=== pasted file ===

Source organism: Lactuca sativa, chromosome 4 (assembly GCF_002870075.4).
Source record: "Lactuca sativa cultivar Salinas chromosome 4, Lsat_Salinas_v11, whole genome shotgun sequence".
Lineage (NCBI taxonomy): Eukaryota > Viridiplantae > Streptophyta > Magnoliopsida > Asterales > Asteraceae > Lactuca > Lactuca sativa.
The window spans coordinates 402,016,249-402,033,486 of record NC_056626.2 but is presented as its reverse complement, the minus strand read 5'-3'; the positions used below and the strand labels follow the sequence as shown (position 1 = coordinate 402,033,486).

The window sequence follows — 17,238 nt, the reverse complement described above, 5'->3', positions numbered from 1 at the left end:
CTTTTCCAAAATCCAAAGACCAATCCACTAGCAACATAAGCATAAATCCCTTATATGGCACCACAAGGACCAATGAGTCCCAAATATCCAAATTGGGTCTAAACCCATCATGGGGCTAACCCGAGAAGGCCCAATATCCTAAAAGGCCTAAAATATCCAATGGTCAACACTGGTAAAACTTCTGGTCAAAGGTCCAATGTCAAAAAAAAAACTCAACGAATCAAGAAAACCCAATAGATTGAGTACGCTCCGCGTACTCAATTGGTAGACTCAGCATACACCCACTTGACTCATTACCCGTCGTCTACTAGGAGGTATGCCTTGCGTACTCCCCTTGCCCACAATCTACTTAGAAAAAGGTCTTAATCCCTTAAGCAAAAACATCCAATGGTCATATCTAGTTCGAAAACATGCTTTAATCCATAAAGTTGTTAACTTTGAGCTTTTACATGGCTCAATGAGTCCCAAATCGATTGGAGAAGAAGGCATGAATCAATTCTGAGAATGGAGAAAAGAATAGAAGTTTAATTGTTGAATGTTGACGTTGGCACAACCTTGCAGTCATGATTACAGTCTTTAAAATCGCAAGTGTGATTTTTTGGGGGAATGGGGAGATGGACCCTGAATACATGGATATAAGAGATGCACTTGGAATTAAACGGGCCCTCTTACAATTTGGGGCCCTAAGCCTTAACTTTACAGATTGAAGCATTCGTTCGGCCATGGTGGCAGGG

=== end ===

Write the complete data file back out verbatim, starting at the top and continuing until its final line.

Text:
Source organism: Lactuca sativa, chromosome 4 (assembly GCF_002870075.4).
Source record: "Lactuca sativa cultivar Salinas chromosome 4, Lsat_Salinas_v11, whole genome shotgun sequence".
Lineage (NCBI taxonomy): Eukaryota > Viridiplantae > Streptophyta > Magnoliopsida > Asterales > Asteraceae > Lactuca > Lactuca sativa.
The window spans coordinates 402,016,249-402,033,486 of record NC_056626.2 but is presented as its reverse complement, the minus strand read 5'-3'; the positions used below and the strand labels follow the sequence as shown (position 1 = coordinate 402,033,486).

The window sequence follows — 17,238 nt, the reverse complement described above, 5'->3', positions numbered from 1 at the left end:
CTTTTCCAAAATCCAAAGACCAATCCACTAGCAACATAAGCATAAATCCCTTATATGGCACCACAAGGACCAATGAGTCCCAAATATCCAAATTGGGTCTAAACCCATCATGGGGCTAACCCGAGAAGGCCCAATATCCTAAAAGGCCTAAAATATCCAATGGTCAACACTGGTAAAACTTCTGGTCAAAGGTCCAATGTCAAAAAAAAAACTCAACGAATCAAGAAAACCCAATAGATTGAGTACGCTCCGCGTACTCAATTGGTAGACTCAGCATACACCCACTTGACTCATTACCCGTCGTCTACTAGGAGGTATGCCTTGCGTACTCCCCTTGCCCACAATCTACTTAGAAAAAGGTCTTAATCCCTTAAGCAAAAACATCCAATGGTCATATCTAGTTCGAAAACATGCTTTAATCCATAAAGTTGTTAACTTTGAGCTTTTACATGGCTCAATGAGTCCCAAATCGATTGGAGAAGAAGGCATGAATCAATTCTGAGAATGGAGAAAAGAATAGAAGTTTAATTGTTGAATGTTGACGTTGGCACAACCTTGCAGTCATGATTACAGTCTTTAAAATCGCAAGTGTGATTTTTTGGGGGAATGGGGAGATGGACCCTGAATACATGGATATAAGAGATGCACTTGGAATTAAACGGGCCCTCTTACAATTTGGGGCCCTAAGCCTTAACTTTACAGATTGAAGCATTCGTTCGGCCATGGTGGCAGGG